Father-son duo and Moorestown Rec. basketball coaches Jim and Ryan Walk talk sport, life.
Pull into the Church Street Recreation Center on a Sunday afternoon at the top of the hour, and you’ll see a steady stream of teenagers exchanging excited pleasantries — and maybe the occasional good-natured trash talk — as they make their way to the recreation center’s basketball court. The Department of Parks and Recreation’s Boy’s Basketball League has reached new heights this winter.
Recreation Center staffer Cyndi Britton, who coordinates the league, said this year Parks & Rec saw the most participation to date with almost 100 high school boys enrolled constituting 14 teams. She said interest was at an all-time high this year, and with a father-son duo at the helm of one of the teams, this winter has been a particularly exciting season.
Britton said the league started in 2005 and had around six teams. In the last few years, Parks & Rec has had sufficient enrollment to create 10 teams, but this year, there was an increase in high school seniors signing up, which called for additional coaches, Britton said.
The league runs for eight weeks. Sign-ups and the call for volunteer coaches go out in October. Britton said Moorestown residents Jim and Ryan Walsh have brought a special dynamic to the league. Despite neither having a child enrolled in the league, the pair is eager to bring their know-how and passion to Moorestown youth.
Jim, 52, said he grew up playing basketball and passed that passion down to his son Ryan, 25. He said in his eyes, basketball has some valuable skills to teach the next generation. From learning to share to getting along with others, these skills can translate directly into the workplace, Jim said.
“There’s a lot of similarities between sports and the game of life,” Jim said.
Jim got involved in the league when Ryan was in high school, and despite his son outgrowing the league, he has stayed involved since. He said he sees the league as an another opportunity for students who don’t have the time or skill level to make a high school team to play competitively.
On a high school team, there are five players on the court at a time with around seven or eight players in rotation, Jim said. The Parks & Rec league, however, has spots for nine players on each team, with coaches ensuring everyone gets equal play time.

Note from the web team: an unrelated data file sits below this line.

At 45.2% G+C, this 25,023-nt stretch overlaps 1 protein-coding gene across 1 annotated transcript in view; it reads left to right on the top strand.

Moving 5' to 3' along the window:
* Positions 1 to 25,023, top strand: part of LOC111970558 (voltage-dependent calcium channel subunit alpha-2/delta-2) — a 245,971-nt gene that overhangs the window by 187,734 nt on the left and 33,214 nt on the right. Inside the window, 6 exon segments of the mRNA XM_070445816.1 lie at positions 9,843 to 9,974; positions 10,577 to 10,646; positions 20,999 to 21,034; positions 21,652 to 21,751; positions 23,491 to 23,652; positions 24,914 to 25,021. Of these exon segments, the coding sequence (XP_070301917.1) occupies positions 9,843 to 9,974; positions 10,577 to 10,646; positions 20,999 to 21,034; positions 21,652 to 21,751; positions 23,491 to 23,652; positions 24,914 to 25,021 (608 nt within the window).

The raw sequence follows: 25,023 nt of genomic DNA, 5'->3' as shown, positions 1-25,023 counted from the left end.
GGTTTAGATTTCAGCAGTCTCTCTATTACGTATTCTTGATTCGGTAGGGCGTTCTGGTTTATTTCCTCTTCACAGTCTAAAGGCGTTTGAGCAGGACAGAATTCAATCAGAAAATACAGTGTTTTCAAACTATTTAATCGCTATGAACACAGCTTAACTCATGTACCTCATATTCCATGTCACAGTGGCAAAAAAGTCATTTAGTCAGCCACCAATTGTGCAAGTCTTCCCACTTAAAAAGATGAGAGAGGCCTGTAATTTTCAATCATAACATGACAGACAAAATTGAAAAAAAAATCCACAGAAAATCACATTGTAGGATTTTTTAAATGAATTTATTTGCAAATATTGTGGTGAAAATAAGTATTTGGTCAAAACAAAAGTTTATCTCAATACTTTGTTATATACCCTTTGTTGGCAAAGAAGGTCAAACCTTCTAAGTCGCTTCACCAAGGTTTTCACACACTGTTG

Ryan said he fondly recalls the energy that surrounded the league when he was at Moorestown High School. He said he and his friends looked forward to competing on Sundays and would exchange some light-hearted “trash talk” in anticipation of a game.
He said the joy the league brought him as a high school student was part of the reason he wanted to get involved alongside his father this year.
“I really just love basketball and being around the game, and I knew they needed people,” Ryan said.
The league takes place from 11 a.m. to 5 p.m. on Sundays in January through March, with a new game kicking off every hour. Jim said his role as coach is primarily to ensure everyone gets playing time, everyone gets along and everyone has a chance to make a basket.
While Jim no longer plays, he said he’s eager to continue coaching and share his knowledge. Jim said Parks & Rec’s program is one of the select few in the area that gives high school students the opportunity to play competitively.
“If you pass something on that you learned over the years to a kid, you get some satisfaction out of it, so it’s a win-win for everybody,” Jim said.
At the end of the day, for both Jim and Ryan, their roles as coaches come down to a love for Moorestown.
“I’ve always tried to give back to the community, and then, I’ve tried to pass that trait along to my son,” Jim said. “I think you can always give back — especially if it’s something you enjoy.”
Sign ups are currently closed with the league in competition through March.